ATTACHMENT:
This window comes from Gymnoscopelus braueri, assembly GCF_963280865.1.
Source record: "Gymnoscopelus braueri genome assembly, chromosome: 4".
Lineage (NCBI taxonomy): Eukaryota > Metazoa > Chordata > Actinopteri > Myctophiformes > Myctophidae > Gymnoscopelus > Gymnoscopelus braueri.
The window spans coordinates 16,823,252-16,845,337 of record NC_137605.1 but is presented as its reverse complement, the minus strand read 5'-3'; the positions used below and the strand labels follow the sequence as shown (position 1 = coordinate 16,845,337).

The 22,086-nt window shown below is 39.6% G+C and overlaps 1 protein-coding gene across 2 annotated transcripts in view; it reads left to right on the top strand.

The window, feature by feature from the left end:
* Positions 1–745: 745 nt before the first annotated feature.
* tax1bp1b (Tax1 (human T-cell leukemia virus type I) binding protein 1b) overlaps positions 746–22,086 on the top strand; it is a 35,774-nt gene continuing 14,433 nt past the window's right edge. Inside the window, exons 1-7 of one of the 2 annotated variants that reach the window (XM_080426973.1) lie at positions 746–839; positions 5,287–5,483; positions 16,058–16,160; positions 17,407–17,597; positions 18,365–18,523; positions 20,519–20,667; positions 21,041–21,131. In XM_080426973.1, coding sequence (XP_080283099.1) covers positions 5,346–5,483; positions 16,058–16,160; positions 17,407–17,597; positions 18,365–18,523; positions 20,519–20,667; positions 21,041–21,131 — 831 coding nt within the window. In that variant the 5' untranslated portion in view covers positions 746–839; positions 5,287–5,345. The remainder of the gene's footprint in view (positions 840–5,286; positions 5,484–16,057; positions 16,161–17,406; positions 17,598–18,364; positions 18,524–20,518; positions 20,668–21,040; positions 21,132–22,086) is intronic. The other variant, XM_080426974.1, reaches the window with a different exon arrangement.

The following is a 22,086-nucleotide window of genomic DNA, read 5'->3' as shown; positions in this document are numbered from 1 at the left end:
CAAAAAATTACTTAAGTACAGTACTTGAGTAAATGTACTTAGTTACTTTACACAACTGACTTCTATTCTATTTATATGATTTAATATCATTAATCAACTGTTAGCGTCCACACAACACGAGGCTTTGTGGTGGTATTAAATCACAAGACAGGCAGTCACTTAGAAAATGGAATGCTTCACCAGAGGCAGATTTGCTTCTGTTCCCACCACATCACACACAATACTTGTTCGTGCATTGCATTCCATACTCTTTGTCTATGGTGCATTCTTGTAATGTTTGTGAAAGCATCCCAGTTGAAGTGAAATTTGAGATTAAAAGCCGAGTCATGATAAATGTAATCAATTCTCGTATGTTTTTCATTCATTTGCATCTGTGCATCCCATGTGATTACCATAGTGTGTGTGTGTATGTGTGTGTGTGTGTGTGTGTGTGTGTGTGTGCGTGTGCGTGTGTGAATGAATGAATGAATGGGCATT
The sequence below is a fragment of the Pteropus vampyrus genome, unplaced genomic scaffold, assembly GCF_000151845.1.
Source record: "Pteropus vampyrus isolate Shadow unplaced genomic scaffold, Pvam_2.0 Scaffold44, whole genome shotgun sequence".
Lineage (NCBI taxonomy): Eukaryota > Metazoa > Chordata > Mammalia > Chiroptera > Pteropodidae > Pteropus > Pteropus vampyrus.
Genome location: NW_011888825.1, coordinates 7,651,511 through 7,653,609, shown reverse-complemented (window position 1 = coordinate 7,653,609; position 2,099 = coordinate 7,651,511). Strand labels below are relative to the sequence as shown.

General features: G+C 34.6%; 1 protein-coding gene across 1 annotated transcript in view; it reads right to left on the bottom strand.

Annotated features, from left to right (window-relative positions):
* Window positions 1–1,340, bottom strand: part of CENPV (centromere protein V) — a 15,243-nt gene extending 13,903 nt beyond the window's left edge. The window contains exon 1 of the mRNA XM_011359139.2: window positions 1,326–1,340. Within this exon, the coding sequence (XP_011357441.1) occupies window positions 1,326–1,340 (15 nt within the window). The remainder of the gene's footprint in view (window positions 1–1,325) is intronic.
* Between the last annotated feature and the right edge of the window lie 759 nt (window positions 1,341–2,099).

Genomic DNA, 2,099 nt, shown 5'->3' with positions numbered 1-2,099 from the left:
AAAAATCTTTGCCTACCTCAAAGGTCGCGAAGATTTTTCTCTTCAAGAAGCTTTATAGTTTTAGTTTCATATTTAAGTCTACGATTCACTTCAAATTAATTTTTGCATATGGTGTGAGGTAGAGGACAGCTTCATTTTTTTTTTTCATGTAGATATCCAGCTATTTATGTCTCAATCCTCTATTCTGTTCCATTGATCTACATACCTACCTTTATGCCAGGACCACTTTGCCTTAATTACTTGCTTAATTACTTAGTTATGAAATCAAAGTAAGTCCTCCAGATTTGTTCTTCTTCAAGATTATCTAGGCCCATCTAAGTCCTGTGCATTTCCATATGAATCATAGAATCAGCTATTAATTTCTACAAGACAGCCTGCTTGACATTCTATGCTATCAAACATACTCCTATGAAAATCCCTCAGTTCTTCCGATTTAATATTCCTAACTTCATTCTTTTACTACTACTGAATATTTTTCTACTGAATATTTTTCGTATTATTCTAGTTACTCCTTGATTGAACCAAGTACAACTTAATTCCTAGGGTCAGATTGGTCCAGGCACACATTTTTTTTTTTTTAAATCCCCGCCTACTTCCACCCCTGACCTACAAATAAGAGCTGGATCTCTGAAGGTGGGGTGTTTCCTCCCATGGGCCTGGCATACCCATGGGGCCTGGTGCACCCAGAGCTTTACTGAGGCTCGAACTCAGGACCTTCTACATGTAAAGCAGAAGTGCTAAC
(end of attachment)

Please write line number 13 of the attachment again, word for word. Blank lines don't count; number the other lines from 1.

Lineage (NCBI taxonomy): Eukaryota > Metazoa > Chordata > Mammalia > Chiroptera > Pteropodidae > Pteropus > Pteropus vampyrus.